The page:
U.S. stocks end mixed, but book weekly losses as Dow suffers longest losing streak since 1932
By Christine Idzelis and William Watts
U.S. stocks closed mixed Friday, with the S&P 500 index eking out a gain after trading in bear-market territory earlier in the session, but all three major benchmarks booked another week of losses. The Dow Jones Industrial Average suffered an eighth straight weekly decline, marking its longest losing streak since April 1932, according to Dow Jones Market Data.
How did stocks trade?
On Thursday, the Dow industrials and S&P 500 booked their lowest closes since March 2021, according to Dow Jones Market Data.
For the week, the Dow fell 2.9%, the S&P 500 dropped 3.1% and the Nasdaq slid 3.8%, according to Dow Jones Market Data.
What drove markets?
Friday morning's bounce was short-lived, with all three major stock benchmarks showing sharp losses in afternoon trading before ending mixed at the closing bell.
The early rally provided an opportunity for traders to "lighten up on exposure" ahead of the weekend, selling amid "growing uncertainty and anxiety" about the direction of the economy as the Federal Reserve raises interest rates to fight high inflation, according to Wayne Wicker, chief investment officer at MissionSquare Retirement.
"Investor psychology is driving a lot of this," Wicker said in a phone interview Friday, referring to the selloff.
The S&P 500 slipped into bear-market territory Friday afternoon, but skirted finishing there. A bear market is defined by a fall of at least 20% from a recent peak.
Read:The S&P 500 narrowly averts a bear market. How long do they last once they arrive?
"Stocks remain on a shaky footing. Investors' list of worries grows ever larger," said Fawad Razaqzada, market analyst with City Index and Forex.com, in a note.
"Inflation. Interest-rate hikes. Low economic growth. Stagflation. Recession. Perhaps most importantly for stocks, the Fed is not there to provide cushion, like before," he wrote.
Stocks were initially buoyed after the People's Bank of China on Friday cut in its rate on five-year loans, aimed at shoring up weak housing sales by reducing mortgage costs. The country has been battling COVID outbreaks, with lockdowns in industrial hubs such as Shanghai blamed for weak factory and consumer activity data in April.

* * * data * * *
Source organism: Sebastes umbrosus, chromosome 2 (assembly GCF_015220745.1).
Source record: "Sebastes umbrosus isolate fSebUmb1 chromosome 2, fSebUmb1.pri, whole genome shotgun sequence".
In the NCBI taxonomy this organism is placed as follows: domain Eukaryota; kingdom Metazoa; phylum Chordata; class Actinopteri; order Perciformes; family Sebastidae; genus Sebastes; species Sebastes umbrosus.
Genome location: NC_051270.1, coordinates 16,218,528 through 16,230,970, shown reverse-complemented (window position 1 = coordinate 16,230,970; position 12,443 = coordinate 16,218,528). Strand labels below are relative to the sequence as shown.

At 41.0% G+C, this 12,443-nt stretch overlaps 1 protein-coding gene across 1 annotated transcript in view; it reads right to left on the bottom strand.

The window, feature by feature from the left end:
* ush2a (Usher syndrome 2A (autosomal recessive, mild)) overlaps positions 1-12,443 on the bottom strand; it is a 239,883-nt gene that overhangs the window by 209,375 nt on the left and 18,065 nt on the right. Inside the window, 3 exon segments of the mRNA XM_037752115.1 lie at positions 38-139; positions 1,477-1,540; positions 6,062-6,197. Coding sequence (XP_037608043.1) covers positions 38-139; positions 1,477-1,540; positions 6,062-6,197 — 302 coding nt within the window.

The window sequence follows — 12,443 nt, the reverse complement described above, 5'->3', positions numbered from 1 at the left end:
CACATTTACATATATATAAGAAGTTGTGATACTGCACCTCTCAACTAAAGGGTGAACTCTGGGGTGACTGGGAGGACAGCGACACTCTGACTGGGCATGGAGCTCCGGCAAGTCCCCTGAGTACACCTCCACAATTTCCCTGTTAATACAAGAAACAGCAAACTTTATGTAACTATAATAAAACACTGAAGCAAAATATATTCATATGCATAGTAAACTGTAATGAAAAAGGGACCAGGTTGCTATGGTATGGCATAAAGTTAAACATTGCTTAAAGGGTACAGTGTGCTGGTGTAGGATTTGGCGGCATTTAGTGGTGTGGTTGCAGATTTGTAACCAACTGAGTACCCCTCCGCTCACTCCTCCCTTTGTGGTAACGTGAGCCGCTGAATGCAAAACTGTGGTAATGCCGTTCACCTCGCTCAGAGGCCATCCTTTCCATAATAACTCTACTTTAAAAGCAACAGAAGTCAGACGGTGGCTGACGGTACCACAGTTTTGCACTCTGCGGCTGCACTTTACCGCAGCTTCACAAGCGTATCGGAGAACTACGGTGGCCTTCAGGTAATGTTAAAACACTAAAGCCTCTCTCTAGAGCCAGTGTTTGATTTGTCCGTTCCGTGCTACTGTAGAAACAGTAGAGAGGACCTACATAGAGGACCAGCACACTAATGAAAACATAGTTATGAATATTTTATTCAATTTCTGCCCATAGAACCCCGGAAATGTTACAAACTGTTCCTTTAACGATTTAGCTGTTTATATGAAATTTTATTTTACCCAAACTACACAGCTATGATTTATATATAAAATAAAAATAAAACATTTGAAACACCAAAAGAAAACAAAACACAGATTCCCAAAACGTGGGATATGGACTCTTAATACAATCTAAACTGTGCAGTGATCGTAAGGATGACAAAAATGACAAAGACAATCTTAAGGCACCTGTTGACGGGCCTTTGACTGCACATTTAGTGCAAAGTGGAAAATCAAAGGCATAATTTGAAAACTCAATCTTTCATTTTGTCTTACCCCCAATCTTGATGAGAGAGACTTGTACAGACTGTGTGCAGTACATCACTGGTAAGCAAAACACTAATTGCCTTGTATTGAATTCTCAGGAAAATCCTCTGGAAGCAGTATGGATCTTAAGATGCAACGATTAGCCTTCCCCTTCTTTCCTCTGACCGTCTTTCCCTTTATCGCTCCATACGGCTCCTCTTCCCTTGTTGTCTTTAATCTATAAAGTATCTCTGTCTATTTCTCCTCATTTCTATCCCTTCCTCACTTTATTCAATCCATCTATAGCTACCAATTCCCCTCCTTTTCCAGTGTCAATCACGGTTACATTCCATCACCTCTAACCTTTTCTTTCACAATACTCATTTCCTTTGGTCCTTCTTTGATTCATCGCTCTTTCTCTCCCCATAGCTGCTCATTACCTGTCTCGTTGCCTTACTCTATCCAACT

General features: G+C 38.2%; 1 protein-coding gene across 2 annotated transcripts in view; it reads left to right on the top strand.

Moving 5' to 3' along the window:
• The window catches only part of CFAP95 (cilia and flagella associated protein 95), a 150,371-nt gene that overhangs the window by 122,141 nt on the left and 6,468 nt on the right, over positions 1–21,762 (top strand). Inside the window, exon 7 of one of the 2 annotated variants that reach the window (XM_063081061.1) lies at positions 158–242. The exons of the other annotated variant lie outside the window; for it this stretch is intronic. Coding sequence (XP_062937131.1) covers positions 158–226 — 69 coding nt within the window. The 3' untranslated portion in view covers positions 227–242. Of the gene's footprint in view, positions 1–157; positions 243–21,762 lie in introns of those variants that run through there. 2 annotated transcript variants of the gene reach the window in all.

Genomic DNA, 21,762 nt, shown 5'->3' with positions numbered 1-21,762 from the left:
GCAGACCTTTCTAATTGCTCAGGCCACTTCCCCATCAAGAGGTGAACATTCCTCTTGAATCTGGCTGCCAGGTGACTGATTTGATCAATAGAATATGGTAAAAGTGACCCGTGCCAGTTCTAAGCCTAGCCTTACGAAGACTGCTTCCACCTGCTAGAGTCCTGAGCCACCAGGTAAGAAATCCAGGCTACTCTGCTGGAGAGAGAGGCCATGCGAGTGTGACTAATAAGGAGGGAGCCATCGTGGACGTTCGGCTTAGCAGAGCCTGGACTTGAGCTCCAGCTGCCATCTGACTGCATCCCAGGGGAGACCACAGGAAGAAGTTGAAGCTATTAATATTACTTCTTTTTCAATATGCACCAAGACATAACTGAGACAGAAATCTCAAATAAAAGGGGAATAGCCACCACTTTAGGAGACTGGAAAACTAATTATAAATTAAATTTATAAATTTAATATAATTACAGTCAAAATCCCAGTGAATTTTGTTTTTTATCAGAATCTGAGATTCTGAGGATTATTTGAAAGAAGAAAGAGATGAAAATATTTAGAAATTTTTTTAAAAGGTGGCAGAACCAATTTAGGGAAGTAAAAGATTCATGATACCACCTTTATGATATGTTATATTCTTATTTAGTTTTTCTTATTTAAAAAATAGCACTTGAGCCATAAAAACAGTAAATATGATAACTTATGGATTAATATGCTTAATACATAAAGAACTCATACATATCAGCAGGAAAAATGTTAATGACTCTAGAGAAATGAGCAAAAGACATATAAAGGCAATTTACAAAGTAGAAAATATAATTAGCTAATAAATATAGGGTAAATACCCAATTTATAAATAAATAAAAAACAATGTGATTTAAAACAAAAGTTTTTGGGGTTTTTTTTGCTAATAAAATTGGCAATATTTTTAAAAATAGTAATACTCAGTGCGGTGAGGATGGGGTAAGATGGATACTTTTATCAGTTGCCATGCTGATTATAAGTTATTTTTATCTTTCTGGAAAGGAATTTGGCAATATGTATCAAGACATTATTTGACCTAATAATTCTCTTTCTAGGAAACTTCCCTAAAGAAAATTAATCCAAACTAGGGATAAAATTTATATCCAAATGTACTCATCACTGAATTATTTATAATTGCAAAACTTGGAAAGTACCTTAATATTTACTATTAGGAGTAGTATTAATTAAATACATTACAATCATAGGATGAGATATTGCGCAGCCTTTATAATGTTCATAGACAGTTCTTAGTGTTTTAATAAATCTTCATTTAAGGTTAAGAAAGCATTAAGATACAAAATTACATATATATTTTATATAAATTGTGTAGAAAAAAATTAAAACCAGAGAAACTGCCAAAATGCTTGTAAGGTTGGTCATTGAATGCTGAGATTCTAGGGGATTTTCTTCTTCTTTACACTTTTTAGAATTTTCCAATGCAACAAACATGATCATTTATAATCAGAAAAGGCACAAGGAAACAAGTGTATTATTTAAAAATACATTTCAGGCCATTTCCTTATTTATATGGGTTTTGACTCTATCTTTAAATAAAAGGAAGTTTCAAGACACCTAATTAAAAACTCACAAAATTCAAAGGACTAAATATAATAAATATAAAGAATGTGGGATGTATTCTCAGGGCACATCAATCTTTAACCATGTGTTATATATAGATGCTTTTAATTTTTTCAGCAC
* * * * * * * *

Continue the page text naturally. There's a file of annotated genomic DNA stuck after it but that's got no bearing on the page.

But analysts said the move also underlined concerns.
"Where the rest of the world is thinking of raising rates because of inflation, they're cutting rates in order to help the economy," said JJ Kinahan, chief market strategist for online brokerage firm tastytrade Inc., in a phone interview Friday. "I think that's a little bit of a warning sign," as U.S. companies that benefit from demand in China may be hurt by a slowing Chinese economy as well as supply-chain disruptions linked to the country's lockdowns, he said.
Consumer discretionary was the worst performing sector in the S&P 500 index Friday, falling 1.5%, according to FactSet data.
Friday was the final day of trading before the expiration of options tied to stocks and exchange-traded funds, which was seen potentially contributing to volatility during the session.
Major U.S. stock indexes booked another week of losses, with investors worried about whether soaring inflation can be brought under control by the Federal Reserve without derailing the economy.
The Dow saw its eighth straight weekly decline, marking its longest losing streak since April 1932, according to Dow Jones Market Data. The S&P 500 and Nasdaq Composite each fell for a seventh straight week, their longest losing stretch since March 2001.
Major retailers this week, such as Walmart WMTand Target TGTreported disappointing profits, against a backdrop of rising expenses and inflation.
Mark Hulbert: Here's the real reason the stock market is coming unglued -- and it isn't because of weak earnings
This past week has shown that the risk of economic downturn, fears that high inflation is cutting into corporate performance and rising borrowing costs remain the major worry for markets, particularly after Fed Chairman Jerome Powell said the central bank "won't hesitate" to lift rates beyond neutral to curb high inflation, according to Christian Stocker, lead equity sector strategist at UniCredit Bank in Munich.
"In this environment, investor sentiment is fickle and markets are likely to remain choppy to both sides until there is greater clarity in terms of recession, rates, and geopolitical risks," Stocker said.
The U.S. economic data calendar was empty for Friday, but next week will bring another round of inflation data and personal consumption expenditure prices.
Which companies were in focus?
How did other assets fare?
---Barbara Kollmeyer contributed to this report.
(END) Dow Jones Newswires
May 20, 2022 16:56 ET (20:56 GMT)
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